Game of the Year? Look No Further Than Oklahoma-Texas

John MossSenior Analyst ISeptember 28, 2008

In a season with numerous marquee games already played, and many still to come, one stands out above the rest as the "Game of the Year."

Alabama's demolishing of third-ranked Georgia on Saturday carries some serious merit, as it announced Bama's re-emergence not only to the SEC, but also to the nation. 

LSU at Florida and Penn State at Wisconsin both lost luster after the Gators and Badgers spit the bit to unranked opponents.  Georgia's Week 11 game at LSU suffered the same fate as well.

What game is left, then, as this season's "Game of the Year"?  One that features two bitter rivals, two top five teams, and two teams with legit national championship dreams:  The Red River Shootout—Oklahoma vs. Texas.

The stats back it up: Oklahoma's offense is tied for fourth in the country with Penn State at 49.8 points per game, while Texas' offense isn't far behind, averaging 49.5.

OU quarterback Sam Bradford averages 357 yards passing a game (357!!!), good for fifth in the nation.  Colt McCoy and the Longhorns throw for 276.8 yards a game, tying for 18th.

Bradford and McCoy are two of the country's best quarterbacks when it comes to QB rating as well: McCoy is second in Division I at 209.71, and Bradford is third at 209.05.

The gaudy stats don't stop on the offensive side of the ball either, with OU's defense ranking 15th in total defense (Texas is 26th). 

While the stats are great, this game gets the nod as "Game of the Year" for reasons that go far beyond the numbers.  This game, regardless of outcome, will have the biggest effect on the National Title picture of any this season.

If Oklahoma gets past Texas, its toughest remaining games are at home against Kansas and Texas Tech.  Granted, the Sooners slipped up last year on the road against unranked Colorado, but OU's road opponents this year (Kansas State and Texas A&M) aren't in the same league as the pesky Buffs at home.

That would set up two huge games in a row, beginning with Bedlam at Oklahoma State and ending with the Big 12 Championship game, presumably against Missouri (although the Tigers are in trouble if they don't find a defense in a hurry).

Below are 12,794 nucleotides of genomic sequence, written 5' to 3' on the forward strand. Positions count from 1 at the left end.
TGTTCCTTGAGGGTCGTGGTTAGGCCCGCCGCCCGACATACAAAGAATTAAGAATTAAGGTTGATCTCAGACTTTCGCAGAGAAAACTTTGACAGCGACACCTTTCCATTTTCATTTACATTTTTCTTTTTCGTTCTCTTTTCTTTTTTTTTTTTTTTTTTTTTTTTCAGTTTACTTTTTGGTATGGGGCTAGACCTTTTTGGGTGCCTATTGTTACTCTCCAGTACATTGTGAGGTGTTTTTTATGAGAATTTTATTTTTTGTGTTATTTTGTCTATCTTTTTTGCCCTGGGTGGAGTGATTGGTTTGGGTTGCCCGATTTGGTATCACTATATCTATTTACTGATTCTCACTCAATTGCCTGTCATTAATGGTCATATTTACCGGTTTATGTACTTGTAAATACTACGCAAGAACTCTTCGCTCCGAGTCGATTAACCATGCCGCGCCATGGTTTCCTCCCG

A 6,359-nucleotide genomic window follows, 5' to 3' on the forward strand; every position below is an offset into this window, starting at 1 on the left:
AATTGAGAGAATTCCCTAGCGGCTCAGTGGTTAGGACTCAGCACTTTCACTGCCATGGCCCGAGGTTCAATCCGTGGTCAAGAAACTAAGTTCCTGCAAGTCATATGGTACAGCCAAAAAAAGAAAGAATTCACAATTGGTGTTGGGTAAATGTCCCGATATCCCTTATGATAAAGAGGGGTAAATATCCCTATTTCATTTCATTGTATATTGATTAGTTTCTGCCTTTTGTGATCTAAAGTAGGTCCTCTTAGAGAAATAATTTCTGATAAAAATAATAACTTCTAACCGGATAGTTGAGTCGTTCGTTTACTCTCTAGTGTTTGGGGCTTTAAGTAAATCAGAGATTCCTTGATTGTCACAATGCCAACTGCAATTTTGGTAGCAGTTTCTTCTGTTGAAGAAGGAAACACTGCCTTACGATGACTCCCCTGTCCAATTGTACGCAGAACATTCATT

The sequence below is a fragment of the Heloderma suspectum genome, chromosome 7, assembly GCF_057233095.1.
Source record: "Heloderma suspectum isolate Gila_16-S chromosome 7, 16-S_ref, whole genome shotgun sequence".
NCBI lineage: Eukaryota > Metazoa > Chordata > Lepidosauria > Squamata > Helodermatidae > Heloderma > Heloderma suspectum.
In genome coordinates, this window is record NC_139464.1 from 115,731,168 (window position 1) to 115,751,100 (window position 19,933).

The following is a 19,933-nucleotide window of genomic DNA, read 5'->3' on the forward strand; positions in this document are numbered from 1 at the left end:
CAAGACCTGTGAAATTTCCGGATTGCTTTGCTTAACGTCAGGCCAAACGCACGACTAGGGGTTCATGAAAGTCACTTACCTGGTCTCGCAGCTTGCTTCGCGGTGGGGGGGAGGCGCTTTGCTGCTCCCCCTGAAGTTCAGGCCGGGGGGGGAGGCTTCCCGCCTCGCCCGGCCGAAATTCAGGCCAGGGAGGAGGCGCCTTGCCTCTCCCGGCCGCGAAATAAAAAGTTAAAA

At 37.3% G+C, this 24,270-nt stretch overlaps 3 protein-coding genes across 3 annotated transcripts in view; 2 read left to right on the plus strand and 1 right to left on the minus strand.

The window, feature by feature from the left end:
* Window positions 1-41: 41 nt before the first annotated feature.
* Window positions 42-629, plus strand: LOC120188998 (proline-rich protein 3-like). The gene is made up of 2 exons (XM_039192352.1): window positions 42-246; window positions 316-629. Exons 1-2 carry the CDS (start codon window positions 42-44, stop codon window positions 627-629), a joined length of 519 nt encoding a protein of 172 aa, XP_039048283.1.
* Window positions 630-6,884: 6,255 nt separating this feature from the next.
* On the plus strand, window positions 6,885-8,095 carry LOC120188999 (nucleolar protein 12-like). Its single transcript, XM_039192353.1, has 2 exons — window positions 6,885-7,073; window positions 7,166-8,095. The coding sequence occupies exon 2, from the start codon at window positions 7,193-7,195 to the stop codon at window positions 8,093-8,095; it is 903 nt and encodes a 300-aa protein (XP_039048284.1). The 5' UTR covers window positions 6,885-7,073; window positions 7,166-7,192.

While Oklahoma State usually plays the Sooners tough, OU looks to have an advantage at virtually every position, and we all remember what happened in last year's Big 12 Championship game against an overrated and overmatched Missouri team.

If Oklahoma wins the Red River Shootout, they will have the inside track to Miami and the BCS Championship game.  But what about Texas?

If the Longhorns emerge victorious, their road is a bit tougher than Oklahoma's.  On Oct. 18, one week after OU/TX, Missouri comes to Austin.  After that, Texas hosts Oklahoma State before traveling to Texas Tech.

Let's say the Longhorns survive that gauntlet unscathed—two rivalry games (Baylor and Texas A&M) and one ranked opponent on the road (Kansas) close out the regular season schedule.

In all honesty, the odds of Texas ending the season undefeated are slim-to-none, which will make things very interesting if they beat Oklahoma on Oct. 11.  USC, Wisconsin, Ohio State, Florida—all with one loss—would suddenly gain new life in the National Title hunt.

The outcome of Oklahoma vs. Texas could shape the seasons of a handful of title contenders.  And did I mention how much these two teams, and fans, dislike each other?

It all adds up to one big Saturday in October.  One gigantic game.  A game that will end up as the "Game of the Year."